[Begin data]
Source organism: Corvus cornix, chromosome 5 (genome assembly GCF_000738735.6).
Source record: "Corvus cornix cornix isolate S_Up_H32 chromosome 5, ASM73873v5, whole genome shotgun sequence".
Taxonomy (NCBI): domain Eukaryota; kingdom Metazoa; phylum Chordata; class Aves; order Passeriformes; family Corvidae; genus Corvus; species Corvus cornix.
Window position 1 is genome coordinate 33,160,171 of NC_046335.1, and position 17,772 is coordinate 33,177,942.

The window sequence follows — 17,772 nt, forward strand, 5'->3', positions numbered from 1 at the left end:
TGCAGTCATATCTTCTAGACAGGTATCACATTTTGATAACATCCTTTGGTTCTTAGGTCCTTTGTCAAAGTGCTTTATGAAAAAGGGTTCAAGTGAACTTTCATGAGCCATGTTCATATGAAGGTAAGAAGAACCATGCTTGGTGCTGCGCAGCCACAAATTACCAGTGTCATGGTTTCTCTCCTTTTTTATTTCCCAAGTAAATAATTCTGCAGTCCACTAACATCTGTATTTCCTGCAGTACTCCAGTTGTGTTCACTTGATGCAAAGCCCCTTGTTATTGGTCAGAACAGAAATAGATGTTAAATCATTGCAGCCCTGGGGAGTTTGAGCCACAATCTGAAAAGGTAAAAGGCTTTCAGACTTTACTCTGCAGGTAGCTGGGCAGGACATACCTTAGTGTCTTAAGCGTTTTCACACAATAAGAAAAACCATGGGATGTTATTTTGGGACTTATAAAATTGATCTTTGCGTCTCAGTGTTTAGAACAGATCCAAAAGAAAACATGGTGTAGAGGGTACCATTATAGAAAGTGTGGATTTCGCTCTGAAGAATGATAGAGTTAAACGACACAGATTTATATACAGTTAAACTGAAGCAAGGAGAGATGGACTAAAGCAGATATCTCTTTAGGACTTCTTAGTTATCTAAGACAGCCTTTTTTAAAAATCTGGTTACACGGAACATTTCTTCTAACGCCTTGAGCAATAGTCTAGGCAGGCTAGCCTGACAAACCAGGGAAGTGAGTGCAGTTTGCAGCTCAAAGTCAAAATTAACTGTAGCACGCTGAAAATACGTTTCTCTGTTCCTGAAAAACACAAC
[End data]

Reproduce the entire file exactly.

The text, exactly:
Source organism: Corvus cornix, chromosome 5 (genome assembly GCF_000738735.6).
Source record: "Corvus cornix cornix isolate S_Up_H32 chromosome 5, ASM73873v5, whole genome shotgun sequence".
Taxonomy (NCBI): domain Eukaryota; kingdom Metazoa; phylum Chordata; class Aves; order Passeriformes; family Corvidae; genus Corvus; species Corvus cornix.
Window position 1 is genome coordinate 33,160,171 of NC_046335.1, and position 17,772 is coordinate 33,177,942.

The window sequence follows — 17,772 nt, forward strand, 5'->3', positions numbered from 1 at the left end:
TGCAGTCATATCTTCTAGACAGGTATCACATTTTGATAACATCCTTTGGTTCTTAGGTCCTTTGTCAAAGTGCTTTATGAAAAAGGGTTCAAGTGAACTTTCATGAGCCATGTTCATATGAAGGTAAGAAGAACCATGCTTGGTGCTGCGCAGCCACAAATTACCAGTGTCATGGTTTCTCTCCTTTTTTATTTCCCAAGTAAATAATTCTGCAGTCCACTAACATCTGTATTTCCTGCAGTACTCCAGTTGTGTTCACTTGATGCAAAGCCCCTTGTTATTGGTCAGAACAGAAATAGATGTTAAATCATTGCAGCCCTGGGGAGTTTGAGCCACAATCTGAAAAGGTAAAAGGCTTTCAGACTTTACTCTGCAGGTAGCTGGGCAGGACATACCTTAGTGTCTTAAGCGTTTTCACACAATAAGAAAAACCATGGGATGTTATTTTGGGACTTATAAAATTGATCTTTGCGTCTCAGTGTTTAGAACAGATCCAAAAGAAAACATGGTGTAGAGGGTACCATTATAGAAAGTGTGGATTTCGCTCTGAAGAATGATAGAGTTAAACGACACAGATTTATATACAGTTAAACTGAAGCAAGGAGAGATGGACTAAAGCAGATATCTCTTTAGGACTTCTTAGTTATCTAAGACAGCCTTTTTTAAAAATCTGGTTACACGGAACATTTCTTCTAACGCCTTGAGCAATAGTCTAGGCAGGCTAGCCTGACAAACCAGGGAAGTGAGTGCAGTTTGCAGCTCAAAGTCAAAATTAACTGTAGCACGCTGAAAATACGTTTCTCTGTTCCTGAAAAACACAAC